Also, my first nutrition teacher, Donna Gates, is the foremost expert on autism and ADD/ADHD in the country. I can't highly emphasize enough to read her book "The Body Ecology Diet" and begin implementing probiotic-laden foods immediately. For more information: www.bodyecologydiet.com

I know of no one more active on the east coast, and in the south, regarding public school nutrition and this issue than Donna. The above website has a host of additional informative articles written by her on autism and ADD/ADHD. In addition, she posts wonderful tidbits, recipes, information, "YouTubes," etc. on her "Facebook" page.

Omega 3 fatty acids tend to be what's focused on when it comes to "healthy fats" and ADD/ADHD. They're often, in fact, heralded as the cure-all for it. I think it never hurts to increase omega 3's...for anyone. I will say this: I believe fat-soluable vitamins A & D to be MORE important. I want to make this pretty clear: this is ZERO VEGAN EQUIVALENT for fat-soluable vitamins. They can ONLY be found in animal products such as soft (over-easy) egg yolks, cod liver oil, and fermented dairy. I emphasize fermented, because if the child has compromised digestion, then fermentation is paramount for the dairy to be digested. Fermentation breaks down the milk protein, casein, so that its "pre-digested," & easy to absorb. An example? Kefir or yogurt, although read "The Body Ecology Diet" to find out why kefir is preferred.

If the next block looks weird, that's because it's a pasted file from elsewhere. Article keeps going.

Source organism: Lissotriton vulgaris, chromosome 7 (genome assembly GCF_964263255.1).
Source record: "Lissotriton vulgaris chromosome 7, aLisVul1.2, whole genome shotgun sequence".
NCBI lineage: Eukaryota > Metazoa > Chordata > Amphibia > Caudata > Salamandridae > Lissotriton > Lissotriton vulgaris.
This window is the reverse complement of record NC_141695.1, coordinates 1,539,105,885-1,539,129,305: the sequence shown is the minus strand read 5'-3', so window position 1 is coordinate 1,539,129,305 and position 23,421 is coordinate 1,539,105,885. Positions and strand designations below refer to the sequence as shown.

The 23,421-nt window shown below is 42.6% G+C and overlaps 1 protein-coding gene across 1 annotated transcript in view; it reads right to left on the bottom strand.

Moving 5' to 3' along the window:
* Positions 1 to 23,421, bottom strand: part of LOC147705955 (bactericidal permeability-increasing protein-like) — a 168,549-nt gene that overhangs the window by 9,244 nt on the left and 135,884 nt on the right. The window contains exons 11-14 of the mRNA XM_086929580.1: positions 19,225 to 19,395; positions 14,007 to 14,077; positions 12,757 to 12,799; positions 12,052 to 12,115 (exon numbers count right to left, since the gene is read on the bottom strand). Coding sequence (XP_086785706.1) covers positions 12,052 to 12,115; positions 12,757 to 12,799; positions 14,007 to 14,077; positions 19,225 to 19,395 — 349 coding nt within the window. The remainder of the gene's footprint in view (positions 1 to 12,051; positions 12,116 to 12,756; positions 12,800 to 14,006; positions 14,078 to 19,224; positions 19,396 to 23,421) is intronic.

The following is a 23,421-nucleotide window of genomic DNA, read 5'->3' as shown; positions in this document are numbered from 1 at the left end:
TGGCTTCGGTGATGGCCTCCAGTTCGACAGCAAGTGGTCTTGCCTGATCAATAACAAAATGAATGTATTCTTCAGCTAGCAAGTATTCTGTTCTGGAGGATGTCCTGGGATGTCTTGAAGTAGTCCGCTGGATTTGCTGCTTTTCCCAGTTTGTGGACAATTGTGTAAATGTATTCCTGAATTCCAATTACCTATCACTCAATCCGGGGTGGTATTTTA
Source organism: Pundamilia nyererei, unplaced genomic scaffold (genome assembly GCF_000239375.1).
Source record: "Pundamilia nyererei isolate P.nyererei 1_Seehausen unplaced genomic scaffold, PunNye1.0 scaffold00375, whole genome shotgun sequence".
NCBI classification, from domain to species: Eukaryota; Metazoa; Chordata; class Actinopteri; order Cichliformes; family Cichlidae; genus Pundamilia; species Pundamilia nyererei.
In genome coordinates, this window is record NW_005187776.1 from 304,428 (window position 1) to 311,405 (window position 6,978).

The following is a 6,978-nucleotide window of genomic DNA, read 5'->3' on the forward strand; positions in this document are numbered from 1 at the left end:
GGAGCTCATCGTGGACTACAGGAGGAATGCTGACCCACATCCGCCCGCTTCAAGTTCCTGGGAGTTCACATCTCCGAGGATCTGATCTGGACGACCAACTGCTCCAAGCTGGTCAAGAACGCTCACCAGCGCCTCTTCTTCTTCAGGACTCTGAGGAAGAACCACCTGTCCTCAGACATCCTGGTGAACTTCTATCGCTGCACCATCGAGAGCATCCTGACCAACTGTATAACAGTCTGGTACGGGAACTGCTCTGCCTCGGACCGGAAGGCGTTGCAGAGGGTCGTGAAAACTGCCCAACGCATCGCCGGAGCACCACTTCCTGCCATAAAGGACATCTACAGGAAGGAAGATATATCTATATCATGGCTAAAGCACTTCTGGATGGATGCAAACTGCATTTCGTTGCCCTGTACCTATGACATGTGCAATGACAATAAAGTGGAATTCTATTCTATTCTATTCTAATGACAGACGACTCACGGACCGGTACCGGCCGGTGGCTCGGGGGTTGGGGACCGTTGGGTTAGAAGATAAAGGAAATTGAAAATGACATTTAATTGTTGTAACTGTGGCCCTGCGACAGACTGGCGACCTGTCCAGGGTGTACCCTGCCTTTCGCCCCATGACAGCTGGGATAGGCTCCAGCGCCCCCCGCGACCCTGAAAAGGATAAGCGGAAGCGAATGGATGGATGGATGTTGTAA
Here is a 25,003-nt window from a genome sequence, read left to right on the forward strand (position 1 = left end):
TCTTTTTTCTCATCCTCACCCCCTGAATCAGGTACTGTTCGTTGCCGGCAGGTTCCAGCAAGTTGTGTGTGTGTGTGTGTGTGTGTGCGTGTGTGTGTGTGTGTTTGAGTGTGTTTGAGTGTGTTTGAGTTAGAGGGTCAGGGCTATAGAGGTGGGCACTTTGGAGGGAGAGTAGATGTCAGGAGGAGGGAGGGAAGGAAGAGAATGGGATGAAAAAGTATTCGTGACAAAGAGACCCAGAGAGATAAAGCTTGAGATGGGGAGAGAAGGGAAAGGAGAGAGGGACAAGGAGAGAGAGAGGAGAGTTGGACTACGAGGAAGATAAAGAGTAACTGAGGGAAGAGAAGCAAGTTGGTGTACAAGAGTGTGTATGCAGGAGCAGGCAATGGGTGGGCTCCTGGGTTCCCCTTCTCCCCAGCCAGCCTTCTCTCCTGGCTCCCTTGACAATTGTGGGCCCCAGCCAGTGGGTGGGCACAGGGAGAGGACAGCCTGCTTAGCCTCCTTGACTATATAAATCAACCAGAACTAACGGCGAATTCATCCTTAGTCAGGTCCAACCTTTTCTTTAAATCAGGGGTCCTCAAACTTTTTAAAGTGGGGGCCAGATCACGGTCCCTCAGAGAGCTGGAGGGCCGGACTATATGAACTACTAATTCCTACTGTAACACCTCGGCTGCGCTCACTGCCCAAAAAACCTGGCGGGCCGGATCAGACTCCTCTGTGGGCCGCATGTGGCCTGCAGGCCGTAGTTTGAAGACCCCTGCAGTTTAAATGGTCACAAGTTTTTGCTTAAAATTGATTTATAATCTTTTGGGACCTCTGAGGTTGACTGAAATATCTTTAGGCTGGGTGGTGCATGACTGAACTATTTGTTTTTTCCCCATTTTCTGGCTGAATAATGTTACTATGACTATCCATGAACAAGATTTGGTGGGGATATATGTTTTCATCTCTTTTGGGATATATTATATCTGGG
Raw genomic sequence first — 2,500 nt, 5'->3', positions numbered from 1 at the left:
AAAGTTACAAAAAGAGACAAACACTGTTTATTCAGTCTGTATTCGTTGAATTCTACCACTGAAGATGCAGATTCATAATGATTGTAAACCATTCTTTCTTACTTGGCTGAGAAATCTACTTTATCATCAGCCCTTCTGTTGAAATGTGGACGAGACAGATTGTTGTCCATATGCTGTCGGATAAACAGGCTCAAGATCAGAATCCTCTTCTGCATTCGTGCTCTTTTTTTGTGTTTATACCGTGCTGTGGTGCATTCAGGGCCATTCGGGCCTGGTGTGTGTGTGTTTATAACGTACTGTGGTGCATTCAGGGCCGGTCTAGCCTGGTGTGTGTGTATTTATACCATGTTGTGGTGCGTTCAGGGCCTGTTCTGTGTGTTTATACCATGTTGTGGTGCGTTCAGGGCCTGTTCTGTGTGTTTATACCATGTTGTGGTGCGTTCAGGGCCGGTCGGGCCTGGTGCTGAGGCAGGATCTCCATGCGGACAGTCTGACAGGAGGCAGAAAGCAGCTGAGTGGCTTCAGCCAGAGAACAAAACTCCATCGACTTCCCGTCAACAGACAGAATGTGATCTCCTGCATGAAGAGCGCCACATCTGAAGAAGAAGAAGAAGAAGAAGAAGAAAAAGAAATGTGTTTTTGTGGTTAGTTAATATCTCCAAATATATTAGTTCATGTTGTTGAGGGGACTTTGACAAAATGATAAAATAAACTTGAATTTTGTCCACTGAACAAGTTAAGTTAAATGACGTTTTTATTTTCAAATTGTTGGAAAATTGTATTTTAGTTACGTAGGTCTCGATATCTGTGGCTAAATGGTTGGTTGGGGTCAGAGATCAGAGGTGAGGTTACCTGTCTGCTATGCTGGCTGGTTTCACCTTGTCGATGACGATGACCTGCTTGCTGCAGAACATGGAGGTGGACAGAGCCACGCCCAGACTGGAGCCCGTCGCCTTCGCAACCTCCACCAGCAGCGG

Children who live above the equator need more vit. D via food. Again, this can only be found in animal products. If you live in the tropics its easier to be vegan, or get less vit. D, due to the increase in exposure to sunlight. The more far north you get, the more you need animal products. You do not see Scandanavians eat coconuts, nor do you see natives from Fiji living off of thick butter and raw cheese. Here's the equation: the more north you go, the more animal products you need. No, vit. D tablets and tanning beds don't cut it. Not even close.

Fat is said to have a "heavy" or "settling" nature, according to eastern medicine. In India, many pictures of the boy-king, Krishna, are of him dipping his hands in a jar of ghee (clarified butter). What's the "take home message?" Ghee is a powerful medicant. It is said to "calm the mind," "soothe the nerves," "promote serenity," and "deepen sleep." Ghee is very easy to make, is lactose-free, and therefore does not require refrigeration (making it great for traveling, camping, etc.). Here's a link on how to make ghee: http://www.ayurveda.com/online_resource/ghee_recipe.htm

In addition, there are "YouTube" videos on how to make ghee as well you can search. If you'd like more information about healthy fats, please see my previous blog post titled "Fats: Friend or Foe?"

For additional assistance, above and beyond what has been discussed, you may see your local naturopathic physician or licensed acupuncturist in your area. There are many herbal formulas, from mild to prescription-strength, that can be taken in addition to improving nutrition and increasing exercise (again, get that vit. D in anyway you can, so make it outside :-) These formulas can be the "frosting on the cake" to the above suggestions, and work effectively, without side-effects. Acupuncture, in and of itself, has a very calming and overall balancing effect on the body/mind complex. Specific acupuncture protocols are used for an ADD/ADHD diagnosis. Even for children, if they're open to the idea.

"After a storm comes a calm...a sense of serenity." ~Matthew Henry